I am wondering if there is any way to compress a specific sections of an image and preserve other sections. For example I want the background of a large image compressed but the title and description text laid over the background to be crisp.
This would be pretty cool. Short answer (no).
Long Answer.
Do the background with JPEG and save this off as a separate file.
Then do the title and description as a PNG with transparency.
In what every you are making (website, app) you will then be able to overlay these images and since the PNG has transparency it will appear as part of the original image.
At the end of the day we only have a few technologies we can work with ant that is jpg, gif, png, tiff, bmp, (svg some things dont support this) for image decoding for the end user.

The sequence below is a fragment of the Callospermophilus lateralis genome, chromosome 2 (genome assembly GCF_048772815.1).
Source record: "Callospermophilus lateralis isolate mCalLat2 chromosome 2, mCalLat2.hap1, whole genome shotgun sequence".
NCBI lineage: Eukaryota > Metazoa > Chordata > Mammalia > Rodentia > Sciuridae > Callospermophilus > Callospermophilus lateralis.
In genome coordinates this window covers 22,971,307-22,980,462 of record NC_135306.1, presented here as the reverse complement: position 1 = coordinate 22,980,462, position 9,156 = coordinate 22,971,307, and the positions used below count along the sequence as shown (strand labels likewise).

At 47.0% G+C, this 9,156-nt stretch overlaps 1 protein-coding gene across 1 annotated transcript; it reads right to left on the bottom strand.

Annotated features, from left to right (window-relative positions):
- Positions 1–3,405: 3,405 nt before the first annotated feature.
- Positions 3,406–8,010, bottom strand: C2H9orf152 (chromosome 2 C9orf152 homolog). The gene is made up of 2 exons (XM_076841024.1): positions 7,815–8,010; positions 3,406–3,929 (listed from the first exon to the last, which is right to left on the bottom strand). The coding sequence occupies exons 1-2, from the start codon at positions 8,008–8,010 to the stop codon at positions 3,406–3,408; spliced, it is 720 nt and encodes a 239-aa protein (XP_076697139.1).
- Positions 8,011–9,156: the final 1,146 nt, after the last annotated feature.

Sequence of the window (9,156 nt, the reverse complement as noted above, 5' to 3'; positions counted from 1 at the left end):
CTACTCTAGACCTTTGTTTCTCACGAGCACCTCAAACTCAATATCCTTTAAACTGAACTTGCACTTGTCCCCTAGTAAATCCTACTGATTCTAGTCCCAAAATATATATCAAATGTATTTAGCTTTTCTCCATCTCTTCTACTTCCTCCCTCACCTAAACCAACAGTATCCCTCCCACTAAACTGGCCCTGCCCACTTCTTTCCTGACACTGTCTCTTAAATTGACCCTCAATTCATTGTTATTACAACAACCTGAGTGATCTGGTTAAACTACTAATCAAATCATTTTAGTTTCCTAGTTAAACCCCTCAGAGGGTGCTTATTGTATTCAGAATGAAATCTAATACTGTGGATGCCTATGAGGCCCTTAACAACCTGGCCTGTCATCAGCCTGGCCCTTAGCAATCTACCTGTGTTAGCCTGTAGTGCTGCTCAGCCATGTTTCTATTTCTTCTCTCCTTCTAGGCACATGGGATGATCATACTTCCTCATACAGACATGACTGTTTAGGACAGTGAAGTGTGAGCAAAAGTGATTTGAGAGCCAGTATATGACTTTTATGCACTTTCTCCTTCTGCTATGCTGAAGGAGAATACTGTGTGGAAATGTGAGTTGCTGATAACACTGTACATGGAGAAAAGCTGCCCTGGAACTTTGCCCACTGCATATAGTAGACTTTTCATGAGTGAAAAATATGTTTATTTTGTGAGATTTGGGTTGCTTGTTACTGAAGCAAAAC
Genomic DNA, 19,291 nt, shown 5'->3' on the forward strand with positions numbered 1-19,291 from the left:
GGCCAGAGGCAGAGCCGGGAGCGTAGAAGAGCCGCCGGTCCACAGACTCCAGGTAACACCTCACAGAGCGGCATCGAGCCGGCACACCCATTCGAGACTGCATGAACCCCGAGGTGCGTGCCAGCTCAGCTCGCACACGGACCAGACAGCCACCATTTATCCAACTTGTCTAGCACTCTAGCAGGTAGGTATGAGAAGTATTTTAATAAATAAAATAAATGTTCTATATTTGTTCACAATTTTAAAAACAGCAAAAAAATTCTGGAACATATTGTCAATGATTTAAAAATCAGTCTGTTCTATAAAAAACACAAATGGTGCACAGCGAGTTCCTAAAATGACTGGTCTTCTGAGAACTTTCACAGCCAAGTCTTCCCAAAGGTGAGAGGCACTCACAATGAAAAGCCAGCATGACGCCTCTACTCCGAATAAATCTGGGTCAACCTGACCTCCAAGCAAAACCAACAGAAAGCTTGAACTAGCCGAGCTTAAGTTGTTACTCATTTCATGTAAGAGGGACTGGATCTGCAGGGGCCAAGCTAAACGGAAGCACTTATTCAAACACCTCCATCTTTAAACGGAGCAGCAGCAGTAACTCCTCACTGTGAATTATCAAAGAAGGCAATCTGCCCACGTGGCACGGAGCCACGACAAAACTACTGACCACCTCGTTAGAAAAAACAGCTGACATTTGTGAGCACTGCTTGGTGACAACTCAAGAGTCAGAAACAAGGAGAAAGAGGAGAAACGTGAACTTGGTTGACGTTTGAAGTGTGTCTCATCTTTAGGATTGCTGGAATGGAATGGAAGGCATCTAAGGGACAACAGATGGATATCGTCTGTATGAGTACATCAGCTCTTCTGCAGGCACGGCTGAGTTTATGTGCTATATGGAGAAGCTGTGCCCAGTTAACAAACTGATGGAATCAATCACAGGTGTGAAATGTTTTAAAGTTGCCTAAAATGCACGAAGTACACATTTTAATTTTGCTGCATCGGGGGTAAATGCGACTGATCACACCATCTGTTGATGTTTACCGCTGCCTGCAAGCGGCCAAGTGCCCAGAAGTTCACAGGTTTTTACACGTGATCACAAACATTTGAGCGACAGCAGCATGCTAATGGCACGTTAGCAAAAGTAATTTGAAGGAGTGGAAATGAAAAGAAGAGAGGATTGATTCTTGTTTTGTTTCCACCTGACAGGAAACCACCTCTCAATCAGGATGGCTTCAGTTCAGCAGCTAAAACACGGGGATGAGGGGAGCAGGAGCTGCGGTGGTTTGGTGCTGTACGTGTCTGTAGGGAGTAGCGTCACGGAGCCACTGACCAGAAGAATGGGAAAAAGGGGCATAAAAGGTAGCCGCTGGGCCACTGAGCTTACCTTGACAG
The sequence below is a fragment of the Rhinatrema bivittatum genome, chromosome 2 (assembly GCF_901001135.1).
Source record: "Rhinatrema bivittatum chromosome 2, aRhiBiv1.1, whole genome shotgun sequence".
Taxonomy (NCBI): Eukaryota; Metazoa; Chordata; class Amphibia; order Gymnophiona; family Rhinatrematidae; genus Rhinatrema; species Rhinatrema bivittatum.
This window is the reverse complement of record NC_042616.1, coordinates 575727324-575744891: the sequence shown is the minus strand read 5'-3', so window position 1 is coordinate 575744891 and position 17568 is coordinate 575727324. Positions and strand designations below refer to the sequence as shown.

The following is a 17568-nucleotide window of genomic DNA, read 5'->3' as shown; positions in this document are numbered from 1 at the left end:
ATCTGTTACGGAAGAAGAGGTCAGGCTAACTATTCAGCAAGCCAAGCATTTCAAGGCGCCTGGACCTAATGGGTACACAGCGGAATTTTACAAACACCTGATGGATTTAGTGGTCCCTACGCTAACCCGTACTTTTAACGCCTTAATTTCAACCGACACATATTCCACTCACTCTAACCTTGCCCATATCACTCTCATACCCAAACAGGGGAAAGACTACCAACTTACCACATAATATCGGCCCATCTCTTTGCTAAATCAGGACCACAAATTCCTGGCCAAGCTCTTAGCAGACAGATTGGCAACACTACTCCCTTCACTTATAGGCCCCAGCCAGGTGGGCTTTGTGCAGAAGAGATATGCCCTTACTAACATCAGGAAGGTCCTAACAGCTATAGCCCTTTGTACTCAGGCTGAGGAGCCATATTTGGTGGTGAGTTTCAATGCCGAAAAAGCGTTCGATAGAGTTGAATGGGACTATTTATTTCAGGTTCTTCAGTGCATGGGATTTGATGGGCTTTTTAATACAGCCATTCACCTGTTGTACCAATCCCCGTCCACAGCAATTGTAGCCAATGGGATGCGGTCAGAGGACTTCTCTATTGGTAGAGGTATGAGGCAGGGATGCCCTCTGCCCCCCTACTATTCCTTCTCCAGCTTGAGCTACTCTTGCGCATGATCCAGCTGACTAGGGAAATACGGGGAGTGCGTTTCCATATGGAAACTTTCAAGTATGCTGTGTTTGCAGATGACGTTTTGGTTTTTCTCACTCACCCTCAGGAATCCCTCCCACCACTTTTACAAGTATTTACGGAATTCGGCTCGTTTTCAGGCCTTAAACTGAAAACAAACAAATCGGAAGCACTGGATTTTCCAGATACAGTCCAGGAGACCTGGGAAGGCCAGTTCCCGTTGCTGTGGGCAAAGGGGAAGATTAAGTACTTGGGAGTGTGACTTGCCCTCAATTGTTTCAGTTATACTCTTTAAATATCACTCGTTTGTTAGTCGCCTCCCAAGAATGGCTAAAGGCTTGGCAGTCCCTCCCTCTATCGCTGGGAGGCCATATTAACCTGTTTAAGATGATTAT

Neither of these technologies do what you want well. PNG is awesome, but it the file size will be pretty huge compared to JPG. JPG wont give you crisp text when you have an image in the background.
I wouldnt be surprised if someone has written an encoder for what you want to do but being able to send this file to someone or something. They wont be able to decode it easily without your encoder and hence this is why we stick to the standard formats.
The direct answers are:
If you are asking "can I . . . . in Photoshop", the answer to your question is NO.
If you are asking "can I . . . . programmatically," the answer to your question is YES, with some compression methods.
However, I sense there is a question behind your question.
You mention blurring. That suggests you are trying to save as JPEG because JPEG is the only major image compression technique that causes blurring.
The solution to this problem depends upon the nature of the image. Is it a photograph? Drawing? How many colors does it have?